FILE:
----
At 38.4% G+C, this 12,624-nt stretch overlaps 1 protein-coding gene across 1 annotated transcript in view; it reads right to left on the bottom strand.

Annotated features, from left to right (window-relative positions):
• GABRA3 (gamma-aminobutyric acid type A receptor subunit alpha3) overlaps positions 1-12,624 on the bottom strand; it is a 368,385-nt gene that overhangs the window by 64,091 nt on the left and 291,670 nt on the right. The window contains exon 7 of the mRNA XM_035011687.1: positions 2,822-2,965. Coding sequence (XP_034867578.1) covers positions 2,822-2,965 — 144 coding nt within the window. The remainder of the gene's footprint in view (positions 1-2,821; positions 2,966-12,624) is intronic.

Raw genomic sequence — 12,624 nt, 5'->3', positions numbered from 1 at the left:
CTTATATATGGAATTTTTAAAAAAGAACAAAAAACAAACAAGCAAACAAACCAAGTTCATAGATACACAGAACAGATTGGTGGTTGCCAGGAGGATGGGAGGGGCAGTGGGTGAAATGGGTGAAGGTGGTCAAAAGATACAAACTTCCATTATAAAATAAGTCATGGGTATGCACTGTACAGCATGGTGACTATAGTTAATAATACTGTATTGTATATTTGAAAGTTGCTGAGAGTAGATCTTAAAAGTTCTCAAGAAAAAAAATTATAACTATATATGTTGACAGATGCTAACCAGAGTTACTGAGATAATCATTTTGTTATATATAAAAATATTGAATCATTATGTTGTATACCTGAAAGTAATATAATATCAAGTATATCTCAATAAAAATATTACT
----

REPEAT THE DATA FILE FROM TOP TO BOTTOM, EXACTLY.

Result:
At 38.4% G+C, this 12,624-nt stretch overlaps 1 protein-coding gene across 1 annotated transcript in view; it reads right to left on the bottom strand.

Annotated features, from left to right (window-relative positions):
• GABRA3 (gamma-aminobutyric acid type A receptor subunit alpha3) overlaps positions 1-12,624 on the bottom strand; it is a 368,385-nt gene that overhangs the window by 64,091 nt on the left and 291,670 nt on the right. The window contains exon 7 of the mRNA XM_035011687.1: positions 2,822-2,965. Coding sequence (XP_034867578.1) covers positions 2,822-2,965 — 144 coding nt within the window. The remainder of the gene's footprint in view (positions 1-2,821; positions 2,966-12,624) is intronic.

Raw genomic sequence — 12,624 nt, 5'->3', positions numbered from 1 at the left:
CTTATATATGGAATTTTTAAAAAAGAACAAAAAACAAACAAGCAAACAAACCAAGTTCATAGATACACAGAACAGATTGGTGGTTGCCAGGAGGATGGGAGGGGCAGTGGGTGAAATGGGTGAAGGTGGTCAAAAGATACAAACTTCCATTATAAAATAAGTCATGGGTATGCACTGTACAGCATGGTGACTATAGTTAATAATACTGTATTGTATATTTGAAAGTTGCTGAGAGTAGATCTTAAAAGTTCTCAAGAAAAAAAATTATAACTATATATGTTGACAGATGCTAACCAGAGTTACTGAGATAATCATTTTGTTATATATAAAAATATTGAATCATTATGTTGTATACCTGAAAGTAATATAATATCAAGTATATCTCAATAAAAATATTACT